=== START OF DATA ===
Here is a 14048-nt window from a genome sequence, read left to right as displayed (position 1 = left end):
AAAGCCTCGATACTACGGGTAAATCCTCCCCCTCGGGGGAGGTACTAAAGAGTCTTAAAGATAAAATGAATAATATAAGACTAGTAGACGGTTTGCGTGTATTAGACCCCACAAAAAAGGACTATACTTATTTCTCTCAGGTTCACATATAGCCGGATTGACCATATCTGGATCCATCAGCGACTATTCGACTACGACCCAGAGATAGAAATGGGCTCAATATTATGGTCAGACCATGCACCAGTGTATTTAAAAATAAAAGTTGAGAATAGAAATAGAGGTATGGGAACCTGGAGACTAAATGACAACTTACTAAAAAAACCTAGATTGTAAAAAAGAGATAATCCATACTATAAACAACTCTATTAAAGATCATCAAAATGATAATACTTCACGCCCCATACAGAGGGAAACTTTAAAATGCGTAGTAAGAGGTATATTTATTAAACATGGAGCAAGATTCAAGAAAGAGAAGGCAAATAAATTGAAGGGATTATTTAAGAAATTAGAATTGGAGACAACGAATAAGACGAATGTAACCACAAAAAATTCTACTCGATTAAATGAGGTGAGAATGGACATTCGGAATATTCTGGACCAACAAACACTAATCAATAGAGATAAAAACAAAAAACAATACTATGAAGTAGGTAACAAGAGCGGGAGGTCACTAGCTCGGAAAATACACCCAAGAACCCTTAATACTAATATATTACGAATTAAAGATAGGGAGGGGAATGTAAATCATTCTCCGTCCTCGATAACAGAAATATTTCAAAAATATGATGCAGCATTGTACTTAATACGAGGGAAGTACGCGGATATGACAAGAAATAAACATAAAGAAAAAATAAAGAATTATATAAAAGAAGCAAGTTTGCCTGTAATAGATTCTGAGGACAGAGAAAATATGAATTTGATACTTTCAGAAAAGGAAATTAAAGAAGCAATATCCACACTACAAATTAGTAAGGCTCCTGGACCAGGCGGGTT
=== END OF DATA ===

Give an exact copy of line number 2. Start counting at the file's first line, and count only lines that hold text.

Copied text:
AAAGCCTCGATACTACGGGTAAATCCTCCCCCTCGGGGGAGGTACTAAAGAGTCTTAAAGATAAAATGAATAATATAAGACTAGTAGACGGTTTGCGTGTATTAGACCCCACAAAAAAGGACTATACTTATTTCTCTCAGGTTCACATATAGCCGGATTGACCATATCTGGATCCATCAGCGACTATTCGACTACGACCCAGAGATAGAAATGGGCTCAATATTATGGTCAGACCATGCACCAGTGTATTTAAAAATAAAAGTTGAGAATAGAAATAGAGGTATGGGAACCTGGAGACTAAATGACAACTTACTAAAAAAACCTAGATTGTAAAAAAGAGATAATCCATACTATAAACAACTCTATTAAAGATCATCAAAATGATAATACTTCACGCCCCATACAGAGGGAAACTTTAAAATGCGTAGTAAGAGGTATATTTATTAAACATGGAGCAAGATTCAAGAAAGAGAAGGCAAATAAATTGAAGGGATTATTTAAGAAATTAGAATTGGAGACAACGAATAAGACGAATGTAACCACAAAAAATTCTACTCGATTAAATGAGGTGAGAATGGACATTCGGAATATTCTGGACCAACAAACACTAATCAATAGAGATAAAAACAAAAAACAATACTATGAAGTAGGTAACAAGAGCGGGAGGTCACTAGCTCGGAAAATACACCCAAGAACCCTTAATACTAATATATTACGAATTAAAGATAGGGAGGGGAATGTAAATCATTCTCCGTCCTCGATAACAGAAATATTTCAAAAATATGATGCAGCATTGTACTTAATACGAGGGAAGTACGCGGATATGACAAGAAATAAACATAAAGAAAAAATAAAGAATTATATAAAAGAAGCAAGTTTGCCTGTAATAGATTCTGAGGACAGAGAAAATATGAATTTGATACTTTCAGAAAAGGAAATTAAAGAAGCAATATCCACACTACAAATTAGTAAGGCTCCTGGACCAGGCGGGTT